Addendum to the Status and Treatment of Refugees
|Publisher||Asian-African Legal Consultative Organization (AALCO)|
|Publication Date||13 January 1987|
|Cite as||Asian-African Legal Consultative Organization (AALCO), Addendum to the Status and Treatment of Refugees, 13 January 1987, available at: http://www.refworld.org/docid/3ae6b38818.html [accessed 17 December 2017]|
|Comments||Adopted by the Asian-African Legal Consultative Committee in Bangkok on 13 January 1987. Text: Report of the AALCC at its 26th Session.|
The topic "Status and Treatment of Refugees" was originally referred to the Committee for consideration by the Government of the Arab Republic of Egypt in 1962. The subject was studied with the assistance and cooperation of the Office of the United Nations High Commissioner for Refugees and was deliberated upon at the Committee's Cairo (1964), Baghdad (1965) and Bangkok (1966) Sessions. At the Bangkok Session, the Committee made its final recommendations in the form of a set of eight principles (subsequently known as the Bangkok Principles) which, inter alia, contained the definition of the term 'refugee" and certain norms on the question of asylum, right of return, right to compensation, minimum standard of treatment, obligations of refugees, expulsion and deportation.
The topic was taken up for further consideration at the request of the Government of Pakistan at the Karachi Session in 1969 and then at the Accra Session in 1970 where the Committee adopted an "addendum" to the Bangkok Principles. The addendum contained an elaboration on the "right to return" of any person who, because of foreign domination, external aggression or occupation had left his habitual place of residence. At its seventeenth session in Kuala Lumpur in 1976, the Committee considered a related topic, namely, Territorial Asylum in the context of preparations for a United Nations Convention. Thereafter some proposals were received from the Office of the United Nations High Commissioner for Refugees in 1980 that the Committee should revive consideration of the subject in the context of new developments that were taking place in the practice of States to deal with refugee situations.
At the Tokyo Session (1983) after a general exchange of views, it was decided that the AALCC's Secretariat should prepare in collaboration with the Office of the UNHCR a study on the principle of burden sharing as also another study on the doctrine of State responsibility in relation to the problem of refugees. A paper setting forth the evolution of the principles and norms on the question of burden sharing as developed through practice of States was accordingly placed before the Kathmandu Session and was discussed in the Plenary.
In the light of the exchange of views and the material placed before the Committee during the deliberations of the Kathmandu and Arusha Sessions the conclusion could be drawn that the principle of international solidarity in dealing with the refugee situations and the concept of burden sharing in that context paper by now to be firmly established in the practice of States. This development in the field of humanitarian refugee law is attributable largely to the international concern in the context of the United Nations Charter to preserve human life, to diminish human suffering, to provide for the well-being of all men and to assist States in providing protection and assistance to refugees and in seeking solutions to the problem of refugees. Furthermore, there has been a growing trend towards finding durable solutions to the problem of refugees and for international assistance to relieve the burden of the States faced with large-scale influx of refugees.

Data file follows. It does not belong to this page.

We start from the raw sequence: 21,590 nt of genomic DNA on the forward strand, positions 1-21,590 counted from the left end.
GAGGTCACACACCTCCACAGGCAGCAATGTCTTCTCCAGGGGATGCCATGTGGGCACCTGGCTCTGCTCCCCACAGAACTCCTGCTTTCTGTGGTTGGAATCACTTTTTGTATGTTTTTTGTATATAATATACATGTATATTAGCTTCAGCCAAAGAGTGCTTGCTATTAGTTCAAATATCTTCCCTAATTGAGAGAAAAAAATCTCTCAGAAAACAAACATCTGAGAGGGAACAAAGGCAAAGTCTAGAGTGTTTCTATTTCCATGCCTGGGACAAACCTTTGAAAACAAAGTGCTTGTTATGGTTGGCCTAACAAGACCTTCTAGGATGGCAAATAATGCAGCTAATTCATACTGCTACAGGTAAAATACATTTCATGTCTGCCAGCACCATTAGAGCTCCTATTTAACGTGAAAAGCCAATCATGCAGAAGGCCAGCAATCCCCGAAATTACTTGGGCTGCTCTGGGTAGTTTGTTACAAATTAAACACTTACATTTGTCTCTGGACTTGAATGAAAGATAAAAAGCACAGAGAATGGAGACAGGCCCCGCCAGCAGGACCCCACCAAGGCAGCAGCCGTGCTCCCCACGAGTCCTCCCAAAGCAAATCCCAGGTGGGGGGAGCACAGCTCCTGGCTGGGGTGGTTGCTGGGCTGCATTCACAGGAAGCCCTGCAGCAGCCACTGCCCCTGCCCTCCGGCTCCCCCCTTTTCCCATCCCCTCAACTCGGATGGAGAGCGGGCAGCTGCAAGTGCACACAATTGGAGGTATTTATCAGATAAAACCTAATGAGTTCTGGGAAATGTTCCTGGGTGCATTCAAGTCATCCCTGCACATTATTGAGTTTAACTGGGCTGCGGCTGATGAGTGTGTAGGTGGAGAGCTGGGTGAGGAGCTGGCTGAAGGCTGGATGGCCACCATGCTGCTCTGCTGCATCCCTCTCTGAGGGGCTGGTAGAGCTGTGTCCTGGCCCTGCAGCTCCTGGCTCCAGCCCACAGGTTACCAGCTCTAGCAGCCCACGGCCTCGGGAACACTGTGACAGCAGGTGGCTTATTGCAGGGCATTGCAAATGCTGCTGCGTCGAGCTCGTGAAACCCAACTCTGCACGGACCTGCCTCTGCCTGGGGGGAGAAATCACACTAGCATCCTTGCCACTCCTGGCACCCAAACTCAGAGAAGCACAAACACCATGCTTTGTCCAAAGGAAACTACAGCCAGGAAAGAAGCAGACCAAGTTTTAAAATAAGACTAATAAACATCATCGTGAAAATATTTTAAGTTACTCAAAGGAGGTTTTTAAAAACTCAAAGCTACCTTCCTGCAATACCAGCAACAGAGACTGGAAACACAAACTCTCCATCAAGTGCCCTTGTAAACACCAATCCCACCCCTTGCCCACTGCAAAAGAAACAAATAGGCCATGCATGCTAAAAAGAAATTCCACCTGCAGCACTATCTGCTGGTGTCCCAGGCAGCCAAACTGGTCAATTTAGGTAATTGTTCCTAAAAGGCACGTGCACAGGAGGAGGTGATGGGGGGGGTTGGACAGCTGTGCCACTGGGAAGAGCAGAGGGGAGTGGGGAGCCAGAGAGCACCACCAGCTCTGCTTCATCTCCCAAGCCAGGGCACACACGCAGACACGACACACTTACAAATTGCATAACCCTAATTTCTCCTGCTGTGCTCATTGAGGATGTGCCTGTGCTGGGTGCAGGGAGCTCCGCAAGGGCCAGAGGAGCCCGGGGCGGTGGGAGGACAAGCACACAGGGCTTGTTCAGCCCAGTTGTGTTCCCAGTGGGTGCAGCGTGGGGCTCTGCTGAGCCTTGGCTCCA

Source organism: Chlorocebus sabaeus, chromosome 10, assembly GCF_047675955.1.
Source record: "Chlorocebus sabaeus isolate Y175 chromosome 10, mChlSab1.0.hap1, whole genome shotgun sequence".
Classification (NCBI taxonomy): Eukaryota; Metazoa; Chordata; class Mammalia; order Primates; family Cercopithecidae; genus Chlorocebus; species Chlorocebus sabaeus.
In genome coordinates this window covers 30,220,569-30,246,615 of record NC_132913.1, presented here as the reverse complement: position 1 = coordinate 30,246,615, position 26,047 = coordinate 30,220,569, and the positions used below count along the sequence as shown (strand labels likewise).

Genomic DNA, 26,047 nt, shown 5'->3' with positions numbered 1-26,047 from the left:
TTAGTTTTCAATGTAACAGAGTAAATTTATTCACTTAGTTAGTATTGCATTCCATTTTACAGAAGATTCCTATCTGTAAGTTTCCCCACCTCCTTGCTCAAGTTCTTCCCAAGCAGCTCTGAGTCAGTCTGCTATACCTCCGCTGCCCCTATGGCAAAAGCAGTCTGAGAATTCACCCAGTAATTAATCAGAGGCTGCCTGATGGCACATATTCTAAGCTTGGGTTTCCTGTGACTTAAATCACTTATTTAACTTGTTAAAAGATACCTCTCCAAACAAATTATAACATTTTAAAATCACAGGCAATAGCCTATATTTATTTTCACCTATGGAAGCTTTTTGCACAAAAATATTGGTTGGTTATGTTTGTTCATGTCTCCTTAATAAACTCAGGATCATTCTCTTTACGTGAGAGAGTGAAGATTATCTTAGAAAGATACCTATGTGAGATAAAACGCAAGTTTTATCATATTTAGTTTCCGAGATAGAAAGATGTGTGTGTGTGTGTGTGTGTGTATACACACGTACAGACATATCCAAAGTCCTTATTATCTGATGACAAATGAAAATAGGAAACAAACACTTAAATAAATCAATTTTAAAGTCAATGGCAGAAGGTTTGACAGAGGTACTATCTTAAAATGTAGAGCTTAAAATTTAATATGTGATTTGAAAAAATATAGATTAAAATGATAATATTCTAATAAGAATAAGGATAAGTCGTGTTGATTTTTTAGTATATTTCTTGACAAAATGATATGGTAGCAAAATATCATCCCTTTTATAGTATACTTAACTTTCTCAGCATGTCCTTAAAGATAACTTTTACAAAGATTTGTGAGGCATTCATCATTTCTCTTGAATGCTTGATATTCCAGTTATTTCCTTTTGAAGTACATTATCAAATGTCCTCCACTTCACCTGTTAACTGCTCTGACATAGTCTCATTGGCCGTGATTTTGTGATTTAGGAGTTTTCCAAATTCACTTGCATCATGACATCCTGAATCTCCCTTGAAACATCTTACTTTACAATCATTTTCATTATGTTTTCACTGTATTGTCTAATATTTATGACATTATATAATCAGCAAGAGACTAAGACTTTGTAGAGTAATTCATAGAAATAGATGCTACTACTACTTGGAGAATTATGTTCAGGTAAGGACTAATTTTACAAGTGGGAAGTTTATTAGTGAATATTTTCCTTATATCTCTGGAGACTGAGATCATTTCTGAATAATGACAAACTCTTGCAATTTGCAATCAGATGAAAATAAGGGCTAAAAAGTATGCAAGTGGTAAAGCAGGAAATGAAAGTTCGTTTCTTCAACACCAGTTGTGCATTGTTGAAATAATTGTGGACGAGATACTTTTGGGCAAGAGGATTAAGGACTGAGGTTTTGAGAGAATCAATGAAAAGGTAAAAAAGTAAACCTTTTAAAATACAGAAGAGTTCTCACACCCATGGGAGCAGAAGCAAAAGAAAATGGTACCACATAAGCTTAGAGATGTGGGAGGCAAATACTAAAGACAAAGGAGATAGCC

The Committee, having regard to the aforesaid considerations decides to make the following recommendations as additional principles to supplement those contained in the Bangkok Principles of 1966:
I. The refugee phenomenon continues to be a matter of global concern and needs the support of the international community as a whole for its solution and as such the principle of burden sharing should be viewed in that context.
II. The principle of international solidarity and burden sharing needs to be applied progressively to facilitate the process of durable solutions for refugees whether within or outside a particular region, keeping in perspective that durable solutions in certain situations may need to be found by allowing access to refugees in countries outside the region due to political, social and economic considerations.
III. The principle of international solidarity and burden sharing should be seen as applying to all aspects of the refugee situation, including the development and strengthening of the standards of treatment of refugees, support to States in protecting and assisting refugees, the provision of durable solution and the support of international bodies with responsibilities for the protection and assistance of refugees.
IV. International solidarity and cooperation in burden sharing should be manifested whenever necessary, through effective concrete measures in support of States requiring assistance, whether through financial or material aid or through resettlement opportunities.